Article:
Take a look at Jub-Jub, a South African celebrity who, together with his friend, killed 4 children and left 1 brain dead when they crashed into the children while raising their cars. Here is an excerpt from a South African Newspaper, The Herald.
4. There is litter everywhere.
Taking my children to the beach involves stepping over broken glass, litter and when actually in the water we had to be careful to avoid condoms. When did littering become acceptable?
Look at the picture below of what we drove past this week – a beautiful African sky coupled with litter.
5. An enormous disparity of wealth exists.
There is an enormous disparity of wealth. Right outside shopping centers with high end luxury goods you find people begging at street corners and traffic lights just to have enough for food. Right next door to one of South Africa’s wealthiest suburbs, Sandton, you get one of its oldest Townships (Informal Settlements), Alexandria.
Despite this backdrop huge salaries are paid to state employees – one of the top SABC guys had 3 salary increases in 1 year.
In South Africa there are “car guards” these are people paid to watch your car while you shop or eat out at a restaurant to ensure that no one breaks into it or steals it. I have watched people who have just spent hundreds of Rands on expensive meals climb into their Mercedes, Porsches or BMWs and hand these car guards who have stood in the boiling sun for hours R2 – that is less than 20 USD cents.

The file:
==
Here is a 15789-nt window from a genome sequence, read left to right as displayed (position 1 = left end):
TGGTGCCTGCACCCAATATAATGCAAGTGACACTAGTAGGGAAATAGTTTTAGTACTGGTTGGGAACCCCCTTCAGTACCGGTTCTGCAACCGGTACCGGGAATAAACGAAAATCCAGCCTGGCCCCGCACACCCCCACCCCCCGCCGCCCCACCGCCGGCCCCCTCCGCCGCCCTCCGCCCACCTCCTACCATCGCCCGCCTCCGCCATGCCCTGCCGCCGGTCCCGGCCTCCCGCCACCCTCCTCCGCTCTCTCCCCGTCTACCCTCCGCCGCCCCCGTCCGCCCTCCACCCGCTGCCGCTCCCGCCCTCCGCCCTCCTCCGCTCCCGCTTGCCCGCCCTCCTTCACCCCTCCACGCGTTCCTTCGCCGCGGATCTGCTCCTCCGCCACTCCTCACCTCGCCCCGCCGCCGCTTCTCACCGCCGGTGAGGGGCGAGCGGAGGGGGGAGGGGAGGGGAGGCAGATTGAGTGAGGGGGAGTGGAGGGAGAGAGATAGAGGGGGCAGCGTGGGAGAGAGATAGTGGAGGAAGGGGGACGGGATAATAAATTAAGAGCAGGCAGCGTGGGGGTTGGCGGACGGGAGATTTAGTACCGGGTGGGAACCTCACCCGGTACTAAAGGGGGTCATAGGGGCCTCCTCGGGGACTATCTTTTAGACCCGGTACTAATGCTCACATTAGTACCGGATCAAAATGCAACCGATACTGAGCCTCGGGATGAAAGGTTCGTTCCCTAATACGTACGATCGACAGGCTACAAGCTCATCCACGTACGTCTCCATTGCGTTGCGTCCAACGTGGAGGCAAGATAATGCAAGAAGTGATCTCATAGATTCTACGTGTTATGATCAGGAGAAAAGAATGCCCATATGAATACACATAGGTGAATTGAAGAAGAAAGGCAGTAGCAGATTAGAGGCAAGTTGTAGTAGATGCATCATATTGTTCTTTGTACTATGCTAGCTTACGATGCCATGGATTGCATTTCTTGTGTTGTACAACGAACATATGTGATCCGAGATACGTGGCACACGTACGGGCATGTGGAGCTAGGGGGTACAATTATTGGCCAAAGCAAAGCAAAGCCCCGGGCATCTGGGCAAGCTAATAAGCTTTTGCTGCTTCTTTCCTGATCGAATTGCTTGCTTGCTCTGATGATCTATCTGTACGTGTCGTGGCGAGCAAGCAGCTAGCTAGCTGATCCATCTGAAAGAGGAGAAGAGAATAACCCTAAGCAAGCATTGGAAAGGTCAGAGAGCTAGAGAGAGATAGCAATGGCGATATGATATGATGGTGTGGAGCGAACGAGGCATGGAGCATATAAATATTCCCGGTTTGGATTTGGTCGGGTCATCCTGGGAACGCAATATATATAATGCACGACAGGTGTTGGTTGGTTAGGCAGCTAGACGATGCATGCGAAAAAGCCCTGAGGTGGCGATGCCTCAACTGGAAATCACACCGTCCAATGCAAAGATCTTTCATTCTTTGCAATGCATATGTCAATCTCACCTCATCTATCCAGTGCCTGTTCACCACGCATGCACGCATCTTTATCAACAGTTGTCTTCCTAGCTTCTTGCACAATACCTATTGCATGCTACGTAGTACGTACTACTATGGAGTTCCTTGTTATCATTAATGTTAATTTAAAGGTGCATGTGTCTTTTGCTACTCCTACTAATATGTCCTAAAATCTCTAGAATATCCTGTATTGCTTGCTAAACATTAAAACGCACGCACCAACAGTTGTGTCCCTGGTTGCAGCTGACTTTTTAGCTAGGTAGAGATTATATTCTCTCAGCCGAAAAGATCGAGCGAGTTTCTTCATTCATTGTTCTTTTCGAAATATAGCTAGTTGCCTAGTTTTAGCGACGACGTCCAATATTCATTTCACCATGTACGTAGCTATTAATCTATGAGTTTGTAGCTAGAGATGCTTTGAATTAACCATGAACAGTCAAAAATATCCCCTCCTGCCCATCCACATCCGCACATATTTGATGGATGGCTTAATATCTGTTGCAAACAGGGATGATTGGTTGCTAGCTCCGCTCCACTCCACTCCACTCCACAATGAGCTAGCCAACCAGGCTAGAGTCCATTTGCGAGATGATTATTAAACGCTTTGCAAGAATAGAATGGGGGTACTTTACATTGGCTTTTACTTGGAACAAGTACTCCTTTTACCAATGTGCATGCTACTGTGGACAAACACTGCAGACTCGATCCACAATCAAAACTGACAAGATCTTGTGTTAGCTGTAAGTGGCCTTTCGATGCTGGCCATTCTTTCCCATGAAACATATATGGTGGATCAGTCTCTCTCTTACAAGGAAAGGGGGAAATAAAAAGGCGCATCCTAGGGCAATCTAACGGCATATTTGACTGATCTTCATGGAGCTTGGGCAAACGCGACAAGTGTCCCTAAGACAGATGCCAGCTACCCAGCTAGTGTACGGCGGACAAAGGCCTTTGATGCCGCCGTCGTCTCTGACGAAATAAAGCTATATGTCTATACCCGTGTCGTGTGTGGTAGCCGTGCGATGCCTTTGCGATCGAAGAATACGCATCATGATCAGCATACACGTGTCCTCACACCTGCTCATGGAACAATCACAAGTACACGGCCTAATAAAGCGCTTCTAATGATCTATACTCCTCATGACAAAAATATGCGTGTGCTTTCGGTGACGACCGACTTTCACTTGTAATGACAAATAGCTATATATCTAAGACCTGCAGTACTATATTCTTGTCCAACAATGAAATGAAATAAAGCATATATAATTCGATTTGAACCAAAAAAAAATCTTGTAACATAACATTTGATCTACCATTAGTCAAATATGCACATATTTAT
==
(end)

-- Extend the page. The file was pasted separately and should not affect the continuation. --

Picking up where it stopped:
6. A child in South Africa is raped every 3 minutes
A child in South Africa is raped every 3 minutes according to Matla A Bana an organisation which is dedicated to helping children deal with this atrocity. This is just one of many many organisations who do this.
I have no words to discuss this further. I have been privileged to work with Matla A Bana to try stop this scourge but more is need from legal enforcers and prosecutors to stop this.
7. Protest is a huge part of South African history but the violence and damage caused in the latest protests has done some serious damage to the country.
I am all for protest and gatherings, I’ve enforced the enabling legislation countless times against the South African government but there has to be a line drawn between drawing attention to the issue and causing irreparable harm.
A long standing protest over the cost of tertiary education left the country R300 million poorer as a result of damages to various universities. News24 reported that one university had suffered R151 million in damages. The R300 million doesn’t include 4 universities who hadn’t yet submitted their list at the time of the news article. I understand the need to protest but to protest at the expense of others? Are we teaching our children to disrespect property of others or disrespect for others.
8. Houses have high walls, electric fences and security cameras and beams, if the residents are lucky enough.
Every house you pass has some form of security measure if the residents can afford it. Security comes in the form of any of the following: burglar bars to cover the windows, a security gate in front of the door, a high wall if not an electric fence, security cameras and beams. Even in enclosed communities where guards limit entry into the suburb there is still a need for such security measures apparently.
Household security is such a necessity in South Africa that when you read real estate advertisements for properties on sale the first feature on the advertisement is the level of security.